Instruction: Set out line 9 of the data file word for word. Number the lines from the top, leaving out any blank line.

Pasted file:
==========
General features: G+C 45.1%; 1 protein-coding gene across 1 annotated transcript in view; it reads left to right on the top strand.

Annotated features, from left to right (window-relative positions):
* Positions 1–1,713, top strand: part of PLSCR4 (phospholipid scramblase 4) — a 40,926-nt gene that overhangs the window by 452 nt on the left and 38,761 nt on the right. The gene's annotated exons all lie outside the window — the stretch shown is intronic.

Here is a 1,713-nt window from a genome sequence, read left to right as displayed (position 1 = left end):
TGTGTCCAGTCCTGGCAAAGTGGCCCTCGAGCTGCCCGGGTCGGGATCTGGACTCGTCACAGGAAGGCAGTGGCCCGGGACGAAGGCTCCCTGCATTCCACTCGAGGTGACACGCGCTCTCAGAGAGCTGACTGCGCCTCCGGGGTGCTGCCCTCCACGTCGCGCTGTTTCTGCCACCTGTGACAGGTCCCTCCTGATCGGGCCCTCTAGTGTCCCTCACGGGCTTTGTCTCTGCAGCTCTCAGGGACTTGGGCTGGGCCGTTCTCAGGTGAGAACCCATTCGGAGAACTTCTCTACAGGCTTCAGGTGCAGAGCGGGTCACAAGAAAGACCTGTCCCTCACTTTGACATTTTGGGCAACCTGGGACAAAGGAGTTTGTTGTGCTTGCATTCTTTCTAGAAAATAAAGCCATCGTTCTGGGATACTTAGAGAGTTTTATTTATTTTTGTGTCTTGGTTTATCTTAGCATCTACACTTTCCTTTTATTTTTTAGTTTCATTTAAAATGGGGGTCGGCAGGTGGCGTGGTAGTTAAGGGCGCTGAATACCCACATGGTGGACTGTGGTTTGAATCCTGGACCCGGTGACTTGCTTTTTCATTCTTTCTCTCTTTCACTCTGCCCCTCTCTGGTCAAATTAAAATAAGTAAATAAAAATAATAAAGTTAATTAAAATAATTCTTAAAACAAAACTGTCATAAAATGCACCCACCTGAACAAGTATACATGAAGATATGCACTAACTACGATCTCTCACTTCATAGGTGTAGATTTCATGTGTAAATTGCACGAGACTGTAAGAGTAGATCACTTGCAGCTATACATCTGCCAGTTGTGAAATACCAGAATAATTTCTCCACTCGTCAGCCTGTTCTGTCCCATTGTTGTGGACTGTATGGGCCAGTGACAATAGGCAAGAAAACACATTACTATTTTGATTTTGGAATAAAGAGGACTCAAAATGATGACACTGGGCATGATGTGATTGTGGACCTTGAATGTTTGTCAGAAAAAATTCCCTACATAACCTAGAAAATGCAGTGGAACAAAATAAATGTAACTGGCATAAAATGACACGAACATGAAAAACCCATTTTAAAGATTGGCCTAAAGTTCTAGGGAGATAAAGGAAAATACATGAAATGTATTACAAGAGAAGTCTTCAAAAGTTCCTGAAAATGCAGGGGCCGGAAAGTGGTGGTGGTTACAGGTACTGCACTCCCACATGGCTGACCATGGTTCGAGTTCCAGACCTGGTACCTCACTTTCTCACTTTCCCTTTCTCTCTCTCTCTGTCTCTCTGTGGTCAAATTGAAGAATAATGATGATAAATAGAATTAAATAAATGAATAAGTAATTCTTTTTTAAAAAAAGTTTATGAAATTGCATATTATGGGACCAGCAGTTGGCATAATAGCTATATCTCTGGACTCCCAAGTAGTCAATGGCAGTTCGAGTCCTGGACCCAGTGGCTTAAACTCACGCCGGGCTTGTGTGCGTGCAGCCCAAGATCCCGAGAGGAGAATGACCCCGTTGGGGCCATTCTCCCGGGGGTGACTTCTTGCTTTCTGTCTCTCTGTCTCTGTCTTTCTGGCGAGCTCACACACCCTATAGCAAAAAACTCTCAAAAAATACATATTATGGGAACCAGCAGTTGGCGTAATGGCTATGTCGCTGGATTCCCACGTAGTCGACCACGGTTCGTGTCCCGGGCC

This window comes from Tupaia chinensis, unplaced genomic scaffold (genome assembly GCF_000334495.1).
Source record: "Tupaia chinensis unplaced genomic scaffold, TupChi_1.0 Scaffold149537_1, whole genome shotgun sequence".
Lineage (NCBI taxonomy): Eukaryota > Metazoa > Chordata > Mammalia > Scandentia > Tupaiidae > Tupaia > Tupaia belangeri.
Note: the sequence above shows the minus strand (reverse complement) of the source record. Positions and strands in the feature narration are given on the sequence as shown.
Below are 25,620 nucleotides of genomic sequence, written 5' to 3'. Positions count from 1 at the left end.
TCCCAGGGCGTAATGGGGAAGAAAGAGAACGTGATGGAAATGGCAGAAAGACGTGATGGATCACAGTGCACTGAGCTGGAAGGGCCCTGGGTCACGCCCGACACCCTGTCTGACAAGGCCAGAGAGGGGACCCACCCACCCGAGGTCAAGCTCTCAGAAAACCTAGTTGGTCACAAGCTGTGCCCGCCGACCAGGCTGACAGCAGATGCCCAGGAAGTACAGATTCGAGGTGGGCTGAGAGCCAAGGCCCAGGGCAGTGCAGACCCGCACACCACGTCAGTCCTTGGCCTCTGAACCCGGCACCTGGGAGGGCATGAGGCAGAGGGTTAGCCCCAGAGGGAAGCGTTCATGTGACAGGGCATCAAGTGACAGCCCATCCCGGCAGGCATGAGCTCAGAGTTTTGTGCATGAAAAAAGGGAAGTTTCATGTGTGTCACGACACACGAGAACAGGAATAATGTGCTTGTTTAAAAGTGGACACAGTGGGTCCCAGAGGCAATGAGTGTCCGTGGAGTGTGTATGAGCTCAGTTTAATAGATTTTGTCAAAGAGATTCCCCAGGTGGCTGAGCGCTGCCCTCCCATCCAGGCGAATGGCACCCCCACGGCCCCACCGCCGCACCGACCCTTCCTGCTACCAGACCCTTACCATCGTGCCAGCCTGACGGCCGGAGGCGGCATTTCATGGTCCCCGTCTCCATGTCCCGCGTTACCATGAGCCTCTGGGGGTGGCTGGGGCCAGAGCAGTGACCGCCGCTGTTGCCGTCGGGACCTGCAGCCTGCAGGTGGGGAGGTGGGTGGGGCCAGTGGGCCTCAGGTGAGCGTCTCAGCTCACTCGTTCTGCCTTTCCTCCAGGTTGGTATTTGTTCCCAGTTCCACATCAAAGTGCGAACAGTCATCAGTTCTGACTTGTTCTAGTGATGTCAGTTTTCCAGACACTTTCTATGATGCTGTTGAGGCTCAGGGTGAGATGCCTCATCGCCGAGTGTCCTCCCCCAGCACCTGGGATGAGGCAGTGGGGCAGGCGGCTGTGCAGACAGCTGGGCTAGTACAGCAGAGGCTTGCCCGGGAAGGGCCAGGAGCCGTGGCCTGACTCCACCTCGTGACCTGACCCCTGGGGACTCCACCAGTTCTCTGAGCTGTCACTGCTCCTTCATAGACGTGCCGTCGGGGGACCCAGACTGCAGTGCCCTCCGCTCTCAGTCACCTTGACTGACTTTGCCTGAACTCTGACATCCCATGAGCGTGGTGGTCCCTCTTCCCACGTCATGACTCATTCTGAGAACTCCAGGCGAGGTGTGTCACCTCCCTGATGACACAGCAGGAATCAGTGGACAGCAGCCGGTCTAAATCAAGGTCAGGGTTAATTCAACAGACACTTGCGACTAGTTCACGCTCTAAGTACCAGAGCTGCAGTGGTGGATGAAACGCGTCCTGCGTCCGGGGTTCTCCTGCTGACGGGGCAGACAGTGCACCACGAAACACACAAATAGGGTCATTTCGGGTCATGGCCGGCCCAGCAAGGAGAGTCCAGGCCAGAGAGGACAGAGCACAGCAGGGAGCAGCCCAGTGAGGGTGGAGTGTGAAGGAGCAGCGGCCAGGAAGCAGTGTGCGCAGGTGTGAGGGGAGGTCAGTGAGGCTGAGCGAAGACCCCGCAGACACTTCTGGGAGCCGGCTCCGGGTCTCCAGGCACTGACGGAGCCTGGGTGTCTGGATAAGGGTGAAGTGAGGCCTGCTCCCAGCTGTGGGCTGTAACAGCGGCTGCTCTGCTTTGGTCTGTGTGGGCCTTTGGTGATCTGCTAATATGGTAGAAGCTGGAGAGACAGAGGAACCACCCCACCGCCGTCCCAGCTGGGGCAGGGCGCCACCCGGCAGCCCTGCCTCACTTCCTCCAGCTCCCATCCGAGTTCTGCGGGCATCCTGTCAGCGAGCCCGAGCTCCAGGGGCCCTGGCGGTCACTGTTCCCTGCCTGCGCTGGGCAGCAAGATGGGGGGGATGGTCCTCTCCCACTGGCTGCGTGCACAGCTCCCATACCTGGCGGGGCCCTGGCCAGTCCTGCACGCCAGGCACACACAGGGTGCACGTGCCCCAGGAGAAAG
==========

Note: the sequence above shows the minus strand (reverse complement) of the source record. Positions and strands in the feature narration are given on the sequence as shown.